Intel Still Facing Supply Constraints

Jon C. Ogg

Intel Corp. (NASDAQ: INTC) has had ongoing issues with processor delays on deliveries to customers. The company recently seemed to appease investors somewhat with earnings, noting that revenues for the full year would be about $1.5 billion higher than expected at $71 billion, and the earnings per share guidance was raised to $4.60 per share from $4.40. Its shares rallied as investors were beginning to see a better scenario around strained chip supplies and weaker demand.

It appears as though some of Intel’s customers are still not satisfied with Intel’s ability to raise its output to meet demand. Intel released an SEC filing that included a letter to the company’s customers and partners. Michelle Johnston Holthaus, EVP and general manager of the Sales, Marketing and Communications Group, wrote that Intel has not yet resolved the challenges to improve its supply-demand balance on its products. Despite added capacity, sustained demand growth has outpaced its ability to increase supply.

Intel’s shares have traded off slightly as a result of the letter, and it likely is a win for Intel’s rivals. Some of these issues tie in to why some investors should be worried about how high analysts have chased up the stocks in this space.

While the news is an obvious disappointment, Intel did reaffirm its previous guidance for the fourth quarter issued in its earnings release dated October 24, 2019.

The November 20 letter from Intel to its customers and partners said:

I’d like to acknowledge and sincerely apologize for the impact recent PC CPU shipment delays are having on your business and to thank you for your continued partnership. I also want to update you on our actions and investments to improve supply-demand balance and support you with performance-leading Intel products. Despite our best efforts, we have not yet resolved this challenge.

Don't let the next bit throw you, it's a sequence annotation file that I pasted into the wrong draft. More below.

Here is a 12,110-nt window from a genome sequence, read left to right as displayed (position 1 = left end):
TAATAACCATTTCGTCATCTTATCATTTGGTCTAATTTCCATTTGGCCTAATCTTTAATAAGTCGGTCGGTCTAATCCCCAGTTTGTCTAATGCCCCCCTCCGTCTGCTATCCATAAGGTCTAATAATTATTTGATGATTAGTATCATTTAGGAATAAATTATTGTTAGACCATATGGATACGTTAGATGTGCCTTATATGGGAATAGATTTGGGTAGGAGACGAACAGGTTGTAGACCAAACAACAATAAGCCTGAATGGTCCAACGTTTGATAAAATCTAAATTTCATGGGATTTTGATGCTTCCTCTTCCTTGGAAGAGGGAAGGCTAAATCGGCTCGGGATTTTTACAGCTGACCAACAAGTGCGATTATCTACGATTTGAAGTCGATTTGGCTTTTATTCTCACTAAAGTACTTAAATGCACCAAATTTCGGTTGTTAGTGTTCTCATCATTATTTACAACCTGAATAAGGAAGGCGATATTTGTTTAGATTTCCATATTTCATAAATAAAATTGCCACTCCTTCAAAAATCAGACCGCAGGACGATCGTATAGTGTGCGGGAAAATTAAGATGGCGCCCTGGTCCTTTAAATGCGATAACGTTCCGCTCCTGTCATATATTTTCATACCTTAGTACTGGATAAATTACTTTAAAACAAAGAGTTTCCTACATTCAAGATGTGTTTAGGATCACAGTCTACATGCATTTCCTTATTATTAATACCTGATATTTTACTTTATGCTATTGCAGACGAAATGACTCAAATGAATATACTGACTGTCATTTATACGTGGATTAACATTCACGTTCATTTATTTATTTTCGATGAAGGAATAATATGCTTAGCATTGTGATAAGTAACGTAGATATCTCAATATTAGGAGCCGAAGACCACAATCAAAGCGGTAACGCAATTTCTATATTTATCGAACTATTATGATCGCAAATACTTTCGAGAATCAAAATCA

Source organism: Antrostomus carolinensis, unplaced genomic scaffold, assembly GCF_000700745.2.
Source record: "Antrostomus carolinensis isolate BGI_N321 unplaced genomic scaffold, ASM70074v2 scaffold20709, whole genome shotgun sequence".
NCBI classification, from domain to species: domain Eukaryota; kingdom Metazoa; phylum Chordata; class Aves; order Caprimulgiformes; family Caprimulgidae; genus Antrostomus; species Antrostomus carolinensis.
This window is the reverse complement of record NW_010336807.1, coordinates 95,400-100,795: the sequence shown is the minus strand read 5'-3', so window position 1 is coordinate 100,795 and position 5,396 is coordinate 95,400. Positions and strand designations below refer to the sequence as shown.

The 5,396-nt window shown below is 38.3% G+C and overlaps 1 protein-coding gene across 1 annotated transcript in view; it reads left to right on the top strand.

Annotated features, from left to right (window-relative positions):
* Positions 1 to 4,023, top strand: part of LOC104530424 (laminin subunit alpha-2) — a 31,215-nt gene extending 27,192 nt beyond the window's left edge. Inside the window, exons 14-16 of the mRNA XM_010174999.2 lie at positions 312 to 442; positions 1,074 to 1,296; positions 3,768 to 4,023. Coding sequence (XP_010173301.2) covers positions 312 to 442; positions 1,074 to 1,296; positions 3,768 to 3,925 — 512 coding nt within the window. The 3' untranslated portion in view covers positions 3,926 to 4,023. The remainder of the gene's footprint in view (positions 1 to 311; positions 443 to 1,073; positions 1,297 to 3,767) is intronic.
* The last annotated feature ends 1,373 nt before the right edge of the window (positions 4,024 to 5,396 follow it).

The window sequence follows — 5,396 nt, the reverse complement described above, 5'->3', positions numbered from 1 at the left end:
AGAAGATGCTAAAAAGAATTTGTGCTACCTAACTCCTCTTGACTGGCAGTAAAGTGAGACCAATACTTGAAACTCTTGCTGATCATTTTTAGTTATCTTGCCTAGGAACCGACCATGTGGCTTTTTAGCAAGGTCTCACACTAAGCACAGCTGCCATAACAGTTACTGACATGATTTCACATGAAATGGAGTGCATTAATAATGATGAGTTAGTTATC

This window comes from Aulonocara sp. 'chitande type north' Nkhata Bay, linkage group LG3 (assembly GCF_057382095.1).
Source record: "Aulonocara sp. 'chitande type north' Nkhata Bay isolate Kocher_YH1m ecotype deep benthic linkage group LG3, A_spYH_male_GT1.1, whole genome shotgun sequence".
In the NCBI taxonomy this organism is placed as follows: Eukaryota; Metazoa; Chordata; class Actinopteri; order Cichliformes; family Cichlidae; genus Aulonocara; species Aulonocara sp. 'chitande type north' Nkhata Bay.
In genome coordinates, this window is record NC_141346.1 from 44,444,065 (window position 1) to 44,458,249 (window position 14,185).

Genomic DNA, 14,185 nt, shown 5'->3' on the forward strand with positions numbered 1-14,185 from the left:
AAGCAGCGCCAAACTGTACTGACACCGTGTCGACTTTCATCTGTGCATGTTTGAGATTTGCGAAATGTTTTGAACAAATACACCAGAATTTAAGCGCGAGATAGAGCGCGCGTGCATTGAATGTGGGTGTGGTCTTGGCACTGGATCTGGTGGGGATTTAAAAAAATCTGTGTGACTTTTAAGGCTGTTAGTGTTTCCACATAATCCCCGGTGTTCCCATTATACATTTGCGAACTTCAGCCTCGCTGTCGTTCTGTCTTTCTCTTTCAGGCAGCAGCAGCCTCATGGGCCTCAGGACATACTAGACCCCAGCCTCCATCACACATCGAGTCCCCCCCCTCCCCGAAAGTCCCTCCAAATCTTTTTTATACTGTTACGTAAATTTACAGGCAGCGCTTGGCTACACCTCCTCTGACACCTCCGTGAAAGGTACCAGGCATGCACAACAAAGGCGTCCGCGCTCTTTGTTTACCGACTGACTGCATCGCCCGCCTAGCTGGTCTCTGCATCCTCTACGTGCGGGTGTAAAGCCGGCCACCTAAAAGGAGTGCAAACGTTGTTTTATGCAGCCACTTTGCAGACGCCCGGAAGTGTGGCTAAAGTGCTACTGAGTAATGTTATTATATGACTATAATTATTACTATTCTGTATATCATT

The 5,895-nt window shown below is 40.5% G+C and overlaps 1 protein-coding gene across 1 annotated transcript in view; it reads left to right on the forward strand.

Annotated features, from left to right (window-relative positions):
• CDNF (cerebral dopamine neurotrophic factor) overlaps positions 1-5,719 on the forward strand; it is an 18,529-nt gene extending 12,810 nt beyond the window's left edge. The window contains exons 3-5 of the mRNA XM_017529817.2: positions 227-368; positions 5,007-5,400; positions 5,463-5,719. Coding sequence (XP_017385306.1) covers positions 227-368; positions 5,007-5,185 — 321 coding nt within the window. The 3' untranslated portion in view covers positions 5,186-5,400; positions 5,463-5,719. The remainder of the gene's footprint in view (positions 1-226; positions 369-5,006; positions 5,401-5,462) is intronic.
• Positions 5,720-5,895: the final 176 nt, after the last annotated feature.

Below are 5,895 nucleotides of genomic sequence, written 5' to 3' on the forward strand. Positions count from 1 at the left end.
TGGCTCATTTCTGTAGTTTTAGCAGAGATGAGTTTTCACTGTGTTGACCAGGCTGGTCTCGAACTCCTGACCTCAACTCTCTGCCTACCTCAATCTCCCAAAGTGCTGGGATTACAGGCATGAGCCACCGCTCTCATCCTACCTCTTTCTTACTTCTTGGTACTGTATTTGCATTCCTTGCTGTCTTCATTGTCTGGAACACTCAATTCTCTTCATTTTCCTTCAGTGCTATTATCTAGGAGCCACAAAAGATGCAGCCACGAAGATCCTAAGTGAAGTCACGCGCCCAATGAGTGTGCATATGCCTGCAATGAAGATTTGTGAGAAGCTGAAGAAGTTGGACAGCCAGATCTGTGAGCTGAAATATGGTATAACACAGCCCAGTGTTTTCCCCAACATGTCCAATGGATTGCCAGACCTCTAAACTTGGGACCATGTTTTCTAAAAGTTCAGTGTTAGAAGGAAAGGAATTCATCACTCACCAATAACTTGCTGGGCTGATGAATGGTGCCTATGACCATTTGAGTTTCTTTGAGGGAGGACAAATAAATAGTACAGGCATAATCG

In response to continued strong demand, we have invested record levels of Capex increasing our 14nm wafer capacity this year while also ramping 10nm production. In addition to expanding Intel’s own manufacturing capability, we are increasing our use of foundries to enable Intel’s differentiated manufacturing to produce more Intel CPU products.

The added capacity allowed us to increase our second-half PC CPU supply by double digits compared with the first half of this year. However, sustained market growth in 2019 has outpaced our efforts and exceeded third-party forecasts. Supply remains extremely tight in our PC business where we are operating with limited inventory buffers. This makes us less able to absorb the impact of any production variability, which we have experienced in the quarter. This has resulted in the shipment delays you are experiencing, which we appreciate is creating significant challenges for your business. Because the impact and revised shipment schedules vary, Intel representatives are reaching out with additional information and to answer your questions.

We will continue working tirelessly to provide you with Intel products to support your innovation and growth.

Shares of Intel closed down 0.77% at $57.90 on Wednesday, with close to a 1% drop to $57.40 in the after-hours trading session.

Shares of Advanced Micro Systems Inc. (NASDAQ: AMD), which competes directly in PC processing, was down 0.75% at $40.98 on the trading day but was up the same amount and back at $41.30 after the letter was disseminated.